In an extraordinary revival of a once popular early 19th century work, the Santa Fe Opera presented its new production of Rossini’s “La Donna Del Lago (The Lady of the Lake)” to a sold out audience.
The opera is based on Walter Scott’s famous poem The Lady of the Lake (not the same character as is associated with the King Arthur legends), about Ellen, the daughter of an anti-monarchical chieftain, living a refuge life on an island of Loch Katrine in the Scottish Trossachs. This is the rebellious area that produced Robert the Bruce, William Wallace (Braveheart) and Rob Roy MacGregor.
Scott’s poem was one of the catalytic works that inspired the Romantic era of literature, art and music, based on idealized medieval settings. Rossini’s opera caught this spirit early on, bypassing the familiar fare of classical history and mythology, for the rugged settings and violent passions of the Scottish highlands.
Rossini done Right
In casting the four principal roles, four international artists, each schooled in the complex style of authentic Rossini singing, were enlisted.
The dominant vocal style of the century Italian opera stage during the 1810s and 1820s, both Rossini’s serious and comic operas are characterized by vocal performances abounding in melismatic singing – multiple musical notes for each syllable of text sung. This style is noted for rapid runs and arpeggios and a floridity of sound, not present even in the works of his younger contemporaries, Bellini and Donizetti.
Only a few international artists are recognized for their proficiency in singing Rossini’s works as intended – what just a few decades earlier seemed like a lost art.
Joyce DiDonato’s Elena
This rarefied circle of Rossini specialists includes Joyce DiDonato, in the role of Elena (Ellen).
[Below: Elena, the Lady of the Lake (Joyce DiDonato) stands near her home on a lake in the Scottish highlands; edited image, based on a Ken Howard photograph, courtesy of the Santa Fe Opera.]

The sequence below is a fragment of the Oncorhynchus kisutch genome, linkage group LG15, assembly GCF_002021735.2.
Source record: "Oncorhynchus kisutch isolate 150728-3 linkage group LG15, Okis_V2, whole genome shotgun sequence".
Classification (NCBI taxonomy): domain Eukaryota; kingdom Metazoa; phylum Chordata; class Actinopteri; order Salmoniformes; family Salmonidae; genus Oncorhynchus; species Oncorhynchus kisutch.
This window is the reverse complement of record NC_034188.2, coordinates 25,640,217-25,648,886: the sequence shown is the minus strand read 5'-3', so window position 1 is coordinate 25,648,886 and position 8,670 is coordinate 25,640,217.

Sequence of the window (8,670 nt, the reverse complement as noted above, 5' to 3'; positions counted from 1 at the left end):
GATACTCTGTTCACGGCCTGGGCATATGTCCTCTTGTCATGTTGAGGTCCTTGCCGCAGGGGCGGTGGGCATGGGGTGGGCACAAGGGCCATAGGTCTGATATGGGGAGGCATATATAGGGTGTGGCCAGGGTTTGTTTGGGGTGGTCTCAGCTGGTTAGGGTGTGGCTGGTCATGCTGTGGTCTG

The role of Elena is a tour de force. Elena arguably dominates the opera, from the very first aria di sortita to the extended series of arias for her at opera’s end. DiDonato has embraced and mastered the role.
In the first rank of contemporary, she is poised to be forever considered with the legendary group of famous Elenas of the past two centuries.
This role is further confirmation of DiDonato’s command of the Italian showpiece roles of the early 19th century, including those of Bellini [Joyce DiDonato, Nicole Cabell Sing Beautifully in Bellini’s Bel Canto “Capulets and Montagues” – San Francisco Opera, September 29, 2012] and Donizetti [Joyce DiDonato is Vocally and Dramatically Convincing in Donizetti’s “Maria Stuarda” – Houston Grand Opera, April 27, 2012].
DiDonato’s range encompasses Bellini’s Romeo, usually considered a mezzo-soprano role as well as Donizetti’s Maria Stuarda and Rossini’s Elena Douglas, most often sung by soprano voices. She has also excelled in the comic roles, such as Rossini’s Rosina [Florez and DiDonato Dominate Los Angeles Opera’s “Barbiere di Siviglia” – December 6, 2009], Mozart’s Cherubino [Festival Casting for Lyric Opera’s “Nozze di Figaro” – Chicago, March 9, 2010] and – more sentimentally – Richard Strauss’ Octavian [S. F. Opera – A Center for “Rosenkavalier” Excellence: June 24, 2007.]
Lawrence Brownlee’s James V
Possessing a voice of the proper weight and agility to sing Rossini’s taxing tenor parts, Lawrence Brownlee now is unquestionably one of the leading tenors in the leggiero category.
A vigorous and intelligent actor with astonishing vocal dexterity, Brownlee proved as adept in a Rossini opera seria as his justified fame as a Rossini opera buffa tenor. [For reports of his Lindoro, see: Daniela Barcellona Triumphs in Font’s Whimsical Production of “L’Italiana in Algeri” – Houston Grand Opera, November 3, 2012 and Genaux, Brownlee and Vinco Romp in Rossini’s “L’Italiana”: Garnier Opera House, Paris – October 8, 2010.]
[Below: King James V, disguised as Ubaldo (Lawrence Brownlee, front center), wonders if he is in the home of an enemy; edited image, based on a Ken Howard photograph, courtesy of the Santa Fe Opera.]
(The idea of James V of Scotland disguising himself to interact with his subjects surreptitiously, like the Duke of Mantua in Verdi’s “Rigoletto” or the Viceroy of Peru in Offenbach’s “La Perichole”, does seem to have an historical basis.)
Marianna Pizzolato’s Malcolm